Saturday, 1 August 2009

Salsa Time

By Throwback at Trapper Creek

Many times when people first start cooking from scratch, there is a trend to try and duplicate commercial foods in the home kitchen because that is what we know and are familiar with. I usually don't agree with this thinking, but sometimes it is a hard sell to other family members and the words, "It's better for you... ," don't mean anything when textures and tastes are too different. And even for me, salsa is one of those home preserved products that I don't care for unless the texture is similar to what is available in the grocery store. So began my quest for a salsa recipe that I could home can safely, and that met my taste and texture criteria.

Here's a post from my archives (the photos and dates are from last fall, I have had one ripe tomato to date this year) that is timely right now as many people's tomatoes are ripening fast, and salsa is a good way to get rid of the glut. So I thought I would share my recipe, and all the trials and tribulations of making salsa and getting someone to eat it.

As you can see, my tomato plants are starting to look a little peaked. I haven’t watered them, since the first week in August, (this will concentrate the sugars) and I have been pretty rough on them, trimming back the new growth. This is my boring guy winner, Costoluto Genovese from Cook’s Garden. This is the one that tastes the best in the salsa to us. But finding a salsa recipe that is safe to can, and people still find palatable isn’t always easy. Too runny, too hot, not hot enough, isn’t like store bought. You name it, I’ve heard the complaints.

The general rule of safe canning is DON’T mess with a recipe, especially when you are combining low acid ingredients with acid ingredients. I think salsa is the number one home canned product that tenses out the Extension Service. But, you know me, I can’t leave well enough alone. It also helps to have a foodie friend that just so happens to have a food testing lab, who after eating my salsa, and then making her own, is still alive. ;) We have tested this salsa for pH, and it is in the safe range, or 4.4 – 4.5. Just to make sure, it didn’t lose acidity over time, she tested a year old jar last week, and it was the same. So proceed if you want, but keep the quantities the same on the peppers and onions, if you want hotter salsa, use a hotter variety of pepper. I make this two ways, one with chopped fresh tomatoes, which is I use for cooking Mexican flavored stews, and one with roasted tomato puree that will have a thicker consistency similar to store bought salsa. I got this recipe originally from the cooking section of the newspaper, so the original recipe was a tested one. The changes I have made are:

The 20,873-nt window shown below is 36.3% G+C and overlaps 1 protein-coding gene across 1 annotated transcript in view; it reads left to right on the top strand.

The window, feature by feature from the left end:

* I doubled the quantity, but did not change the ratio of low acid to high acid.
* I substituted roasted tomato puree for the chopped tomatoes, to make a thicker product.

MILD SALSA makes 7 – 8 pints

10 cups peeled, finely chopped tomatoes OR 10 cups roasted tomato puree*
2 cups sweet pepper, finely chopped
2/3 cup mild chilies, finely chopped
2 cups onion, finely chopped
2 Tablespoons minced garlic
1 cup cider vinegar (at least 5% acidity)
2 Tablespoons cilantro, chopped
2 teaspoons salt
4 teaspoons ground cumin
2 teaspoons dried oregano
2 teaspoons Tabasco sauce

Note: you can use any kind of pepper, just do not exceed 2 2/3 cups total.

Combine all ingredients, bring to a boil, reduce heat and simmer 5 minutes. Fill hot jars, leaving 1/2 headspace. Attach lids and process for 15 minutes in a boiling water bath. (1001 – 6000 feet process 20 minutes; above 6000 feet, process 25 minutes) For an added degree of safety, in case you are using sweeter, low acid tomatoes, you can add 1/4 teaspoon citric acid per pint, or 1/2 teaspoon per quart.

*To roast tomatoes: Preheat oven to 400*, cut tomatoes in half, place cut side down in a jelly roll or roasting pan. Drizzle with olive oil. Roast until golden and juice has evaporated. Depending on the variety of tomatoes this may take anywhere from 20 minutes to an hour. At this point, you can pluck off the skins, or puree in a food processor, or run the tomatoes through a food mill. If the mixture is still too runny for salsa, cook down in a crock pot to the desired consistency.

I have found that having home canned salsa in my pantry has been a great addition, lending just that perfect flavor to many dishes - rarely do we eat just chips and salsa.

Happy salsa making!